Ford Motor Company of Canada, Storage Tanks
Ford Motor Company’s vehicle factory spans over 5,464,000 square feet in area. This landmark manufacturing plant occupies the same site as, and combines, the former Ontario Truck plant and Oakville Assembly Plant. Clearly visible from the Queen Elizabeth Way and the Lakeshore West GO Train line, it relies heavily on the nearby railway service to reliably transport countless parts and vehicles throughout Canada.
The first car plant on this site opened in 1953 and produced nearly all of the vehicles for Ford in Canada until 1966. It was the site of production for the company’s minivans mainly but was ultimately renovated with a $1 billion investment to produce crossover CUV’s. In addition to 2,500+ human workers, 440 robots work 24/7 to help assist in the production of new vehicles. Over 211,000 new vehicles are manufactured and assembled at this facility annually.
As part of Ford’s ongoing upgrades to the facility, the construction of three brand new 360,000-gallon storage tanks on a large mat foundation was required for a batch reactor treatment plant, where industrial wastewater was to be stored and treated. Part of the challenge was that the plant was situated directly adjacent to their existing painting facility, so it was critical that there was minimal disruption to the nearby structure. To further complicate matters, subsoil conditions consisted of 0-3m of loose variable granular fill, and 3-4m firm, becoming stiff clay till, with groundwater at 2m. The soil conditions, along with heavy loads, groundwater and the close proximity to the existing operating facility made dig replace very difficult as well as prohibitively costly.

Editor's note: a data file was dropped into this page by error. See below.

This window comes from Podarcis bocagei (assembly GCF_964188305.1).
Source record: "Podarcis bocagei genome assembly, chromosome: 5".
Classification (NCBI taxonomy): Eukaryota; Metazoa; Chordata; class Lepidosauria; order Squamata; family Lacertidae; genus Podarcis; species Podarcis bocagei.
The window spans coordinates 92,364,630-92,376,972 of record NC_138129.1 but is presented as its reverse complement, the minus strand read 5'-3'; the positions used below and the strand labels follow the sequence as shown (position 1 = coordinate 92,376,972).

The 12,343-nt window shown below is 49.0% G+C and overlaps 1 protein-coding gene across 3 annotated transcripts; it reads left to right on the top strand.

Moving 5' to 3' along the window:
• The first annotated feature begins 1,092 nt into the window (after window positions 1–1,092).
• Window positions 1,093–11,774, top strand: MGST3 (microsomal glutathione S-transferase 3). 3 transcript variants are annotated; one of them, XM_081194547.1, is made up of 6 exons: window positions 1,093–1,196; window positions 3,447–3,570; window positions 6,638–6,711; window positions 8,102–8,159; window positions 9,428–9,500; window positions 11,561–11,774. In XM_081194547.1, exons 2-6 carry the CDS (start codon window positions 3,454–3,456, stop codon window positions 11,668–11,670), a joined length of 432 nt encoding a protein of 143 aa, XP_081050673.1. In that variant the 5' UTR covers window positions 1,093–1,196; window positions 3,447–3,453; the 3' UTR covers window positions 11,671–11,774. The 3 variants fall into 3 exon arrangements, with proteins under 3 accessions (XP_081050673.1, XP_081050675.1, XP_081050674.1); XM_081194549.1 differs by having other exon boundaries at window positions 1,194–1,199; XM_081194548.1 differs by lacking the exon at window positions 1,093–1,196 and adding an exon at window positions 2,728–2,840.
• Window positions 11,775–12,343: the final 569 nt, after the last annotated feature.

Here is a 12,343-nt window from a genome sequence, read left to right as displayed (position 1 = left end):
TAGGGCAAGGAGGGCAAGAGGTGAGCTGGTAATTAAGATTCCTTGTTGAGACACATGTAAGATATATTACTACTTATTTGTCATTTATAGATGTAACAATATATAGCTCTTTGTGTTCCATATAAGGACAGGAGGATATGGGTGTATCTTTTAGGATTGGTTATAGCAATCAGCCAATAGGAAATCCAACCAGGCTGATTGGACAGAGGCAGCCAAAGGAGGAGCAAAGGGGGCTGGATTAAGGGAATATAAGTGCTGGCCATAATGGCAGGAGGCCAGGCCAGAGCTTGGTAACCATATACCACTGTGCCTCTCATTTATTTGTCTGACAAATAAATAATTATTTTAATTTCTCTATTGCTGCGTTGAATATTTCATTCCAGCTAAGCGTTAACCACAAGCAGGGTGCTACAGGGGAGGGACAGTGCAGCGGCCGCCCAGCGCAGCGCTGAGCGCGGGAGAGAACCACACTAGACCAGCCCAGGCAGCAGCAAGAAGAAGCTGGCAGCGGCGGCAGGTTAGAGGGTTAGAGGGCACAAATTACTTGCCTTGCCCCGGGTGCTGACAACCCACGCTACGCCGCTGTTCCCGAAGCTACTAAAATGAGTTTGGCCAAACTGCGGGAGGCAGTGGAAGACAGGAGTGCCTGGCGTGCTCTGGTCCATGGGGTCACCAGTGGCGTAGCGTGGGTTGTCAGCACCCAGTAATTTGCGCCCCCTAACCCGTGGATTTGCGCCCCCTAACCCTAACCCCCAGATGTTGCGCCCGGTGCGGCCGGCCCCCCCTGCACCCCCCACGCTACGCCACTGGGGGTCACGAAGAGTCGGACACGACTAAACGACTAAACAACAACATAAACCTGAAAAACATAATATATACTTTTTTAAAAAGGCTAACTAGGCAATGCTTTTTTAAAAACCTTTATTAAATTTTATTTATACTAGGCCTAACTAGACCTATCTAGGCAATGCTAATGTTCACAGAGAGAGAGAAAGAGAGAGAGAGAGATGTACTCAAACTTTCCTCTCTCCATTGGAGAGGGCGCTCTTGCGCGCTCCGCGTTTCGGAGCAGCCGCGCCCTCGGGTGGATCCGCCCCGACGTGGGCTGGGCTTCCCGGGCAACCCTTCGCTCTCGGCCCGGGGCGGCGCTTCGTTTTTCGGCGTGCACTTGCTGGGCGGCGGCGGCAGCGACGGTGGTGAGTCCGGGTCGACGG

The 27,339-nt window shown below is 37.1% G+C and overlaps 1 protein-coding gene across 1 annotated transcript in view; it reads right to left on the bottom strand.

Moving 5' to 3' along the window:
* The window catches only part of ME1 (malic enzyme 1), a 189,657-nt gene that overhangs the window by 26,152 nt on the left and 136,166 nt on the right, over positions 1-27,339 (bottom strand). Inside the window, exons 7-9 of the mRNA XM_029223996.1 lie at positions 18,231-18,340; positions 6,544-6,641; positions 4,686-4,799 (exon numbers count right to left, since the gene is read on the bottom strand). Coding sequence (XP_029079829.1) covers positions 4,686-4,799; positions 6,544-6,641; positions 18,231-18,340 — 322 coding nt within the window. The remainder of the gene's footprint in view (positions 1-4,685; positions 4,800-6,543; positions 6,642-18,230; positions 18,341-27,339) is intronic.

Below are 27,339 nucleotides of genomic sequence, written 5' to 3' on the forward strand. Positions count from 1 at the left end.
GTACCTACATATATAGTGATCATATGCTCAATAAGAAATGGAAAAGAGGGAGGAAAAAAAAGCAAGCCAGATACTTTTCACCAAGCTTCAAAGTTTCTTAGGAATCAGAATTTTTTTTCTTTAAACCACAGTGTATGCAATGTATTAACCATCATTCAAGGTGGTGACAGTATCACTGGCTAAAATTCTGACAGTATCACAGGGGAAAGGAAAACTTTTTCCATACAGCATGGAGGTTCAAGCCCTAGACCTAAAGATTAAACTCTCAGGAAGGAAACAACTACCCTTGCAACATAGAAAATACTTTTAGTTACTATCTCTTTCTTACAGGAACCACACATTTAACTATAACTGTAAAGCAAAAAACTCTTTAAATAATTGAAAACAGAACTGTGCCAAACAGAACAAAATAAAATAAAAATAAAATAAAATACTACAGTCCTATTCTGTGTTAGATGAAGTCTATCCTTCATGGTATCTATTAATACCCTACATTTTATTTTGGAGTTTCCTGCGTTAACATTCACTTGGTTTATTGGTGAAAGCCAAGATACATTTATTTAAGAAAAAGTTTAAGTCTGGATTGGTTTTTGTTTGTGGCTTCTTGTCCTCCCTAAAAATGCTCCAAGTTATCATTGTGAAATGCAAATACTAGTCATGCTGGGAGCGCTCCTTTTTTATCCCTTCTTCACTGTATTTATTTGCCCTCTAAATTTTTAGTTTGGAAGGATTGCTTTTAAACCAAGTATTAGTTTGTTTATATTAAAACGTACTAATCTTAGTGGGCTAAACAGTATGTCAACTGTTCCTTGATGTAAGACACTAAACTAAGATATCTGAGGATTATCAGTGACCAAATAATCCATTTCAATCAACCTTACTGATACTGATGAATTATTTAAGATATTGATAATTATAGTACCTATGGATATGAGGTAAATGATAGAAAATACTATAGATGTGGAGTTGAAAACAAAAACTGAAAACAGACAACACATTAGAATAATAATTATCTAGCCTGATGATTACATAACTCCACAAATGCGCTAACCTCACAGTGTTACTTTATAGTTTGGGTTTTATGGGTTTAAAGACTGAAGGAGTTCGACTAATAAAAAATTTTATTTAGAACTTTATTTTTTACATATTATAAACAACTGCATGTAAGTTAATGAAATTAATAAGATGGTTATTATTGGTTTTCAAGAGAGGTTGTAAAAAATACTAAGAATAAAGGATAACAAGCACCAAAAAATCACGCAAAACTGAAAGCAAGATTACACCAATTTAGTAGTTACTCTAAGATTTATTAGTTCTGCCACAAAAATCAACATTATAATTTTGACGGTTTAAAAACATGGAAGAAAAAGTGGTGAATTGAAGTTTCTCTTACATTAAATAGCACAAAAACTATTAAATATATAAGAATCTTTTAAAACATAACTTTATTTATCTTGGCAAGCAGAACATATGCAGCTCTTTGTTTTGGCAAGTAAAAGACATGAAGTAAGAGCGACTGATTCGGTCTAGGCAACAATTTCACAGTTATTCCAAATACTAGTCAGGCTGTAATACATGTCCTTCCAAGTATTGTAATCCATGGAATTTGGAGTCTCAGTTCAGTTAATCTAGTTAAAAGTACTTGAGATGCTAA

Ultimately, the Rammed Aggregate Pier® System, using the GP3® installation method was selected to be installed as close as one (1) metre from the existing paint facility to support the heavily loaded raft foundation.
Additionally, unforeseen obstructions were dealt with ease by being able to adjust the position of Rammed Aggregate Pier® elements. Continuous plant traffic in close proximity to the work area resulted in a relatively tight workspace to complete the work, however, the installation of the Rammed Aggregate Pier elements did not disrupt plant traffic and operations and proved a cost-effective and practical alternative to dig-replace.
Geopier design methodology involves a full-scale Modulus Load test on site to demonstrate the high stiffness that results from Rammed Aggregate Pier installation. The pier stiffness is predicted from a database of over 10,000 load tests and then checked on site with a full-scale load test. Tanks of this type are large, and the tanks are full of product, meaning the load is real and the load carries deep into the ground, creating the potential for large long-term settlements. The good news is, flexible tanks can often be designed for higher total settlements, provided differential settlements are controlled sufficiently to ensure that the tanks perform as intended.
The biggest benefit on the Geopier approach for this and other tank projects completed by GeoSolv is the ability of the system to “engineer out” differential settlements within naturally variable soils and the varying pressures that occur under a group of tanks. The way a Geopier system can achieve this is through the use of customized spacings and depths to improve the soils on the local scale such that, globally under the entire tank raft, the potential for differential settlement is significantly reduced.
Testing on site proved the design worked for 2” of total settlement and 1” of differential on a site which would have otherwise yielded much higher total and differential settlement due to the poor and variable soils present.